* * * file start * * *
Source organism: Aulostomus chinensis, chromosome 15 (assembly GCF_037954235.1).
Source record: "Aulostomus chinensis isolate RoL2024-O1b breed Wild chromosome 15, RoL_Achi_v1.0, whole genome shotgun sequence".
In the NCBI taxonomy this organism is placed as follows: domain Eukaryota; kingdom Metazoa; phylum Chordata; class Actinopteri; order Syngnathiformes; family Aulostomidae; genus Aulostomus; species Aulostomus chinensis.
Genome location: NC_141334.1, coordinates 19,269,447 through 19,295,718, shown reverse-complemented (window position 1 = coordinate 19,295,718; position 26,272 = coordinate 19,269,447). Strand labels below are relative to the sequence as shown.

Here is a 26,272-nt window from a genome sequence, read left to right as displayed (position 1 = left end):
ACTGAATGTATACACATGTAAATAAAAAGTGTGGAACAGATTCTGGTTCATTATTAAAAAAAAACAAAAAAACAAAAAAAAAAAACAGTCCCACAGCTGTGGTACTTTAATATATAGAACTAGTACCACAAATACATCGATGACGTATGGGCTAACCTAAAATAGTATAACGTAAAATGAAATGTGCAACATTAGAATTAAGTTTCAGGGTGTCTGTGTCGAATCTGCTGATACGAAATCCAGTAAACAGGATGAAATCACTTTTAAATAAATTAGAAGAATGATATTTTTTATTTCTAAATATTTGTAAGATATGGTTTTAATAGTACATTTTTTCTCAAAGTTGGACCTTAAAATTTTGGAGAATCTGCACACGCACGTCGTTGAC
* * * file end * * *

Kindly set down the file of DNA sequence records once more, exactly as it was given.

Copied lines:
Source organism: Aulostomus chinensis, chromosome 15 (assembly GCF_037954235.1).
Source record: "Aulostomus chinensis isolate RoL2024-O1b breed Wild chromosome 15, RoL_Achi_v1.0, whole genome shotgun sequence".
In the NCBI taxonomy this organism is placed as follows: domain Eukaryota; kingdom Metazoa; phylum Chordata; class Actinopteri; order Syngnathiformes; family Aulostomidae; genus Aulostomus; species Aulostomus chinensis.
Genome location: NC_141334.1, coordinates 19,269,447 through 19,295,718, shown reverse-complemented (window position 1 = coordinate 19,295,718; position 26,272 = coordinate 19,269,447). Strand labels below are relative to the sequence as shown.

Here is a 26,272-nt window from a genome sequence, read left to right as displayed (position 1 = left end):
ACTGAATGTATACACATGTAAATAAAAAGTGTGGAACAGATTCTGGTTCATTATTAAAAAAAAACAAAAAAACAAAAAAAAAAAACAGTCCCACAGCTGTGGTACTTTAATATATAGAACTAGTACCACAAATACATCGATGACGTATGGGCTAACCTAAAATAGTATAACGTAAAATGAAATGTGCAACATTAGAATTAAGTTTCAGGGTGTCTGTGTCGAATCTGCTGATACGAAATCCAGTAAACAGGATGAAATCACTTTTAAATAAATTAGAAGAATGATATTTTTTATTTCTAAATATTTGTAAGATATGGTTTTAATAGTACATTTTTTCTCAAAGTTGGACCTTAAAATTTTGGAGAATCTGCACACGCACGTCGTTGAC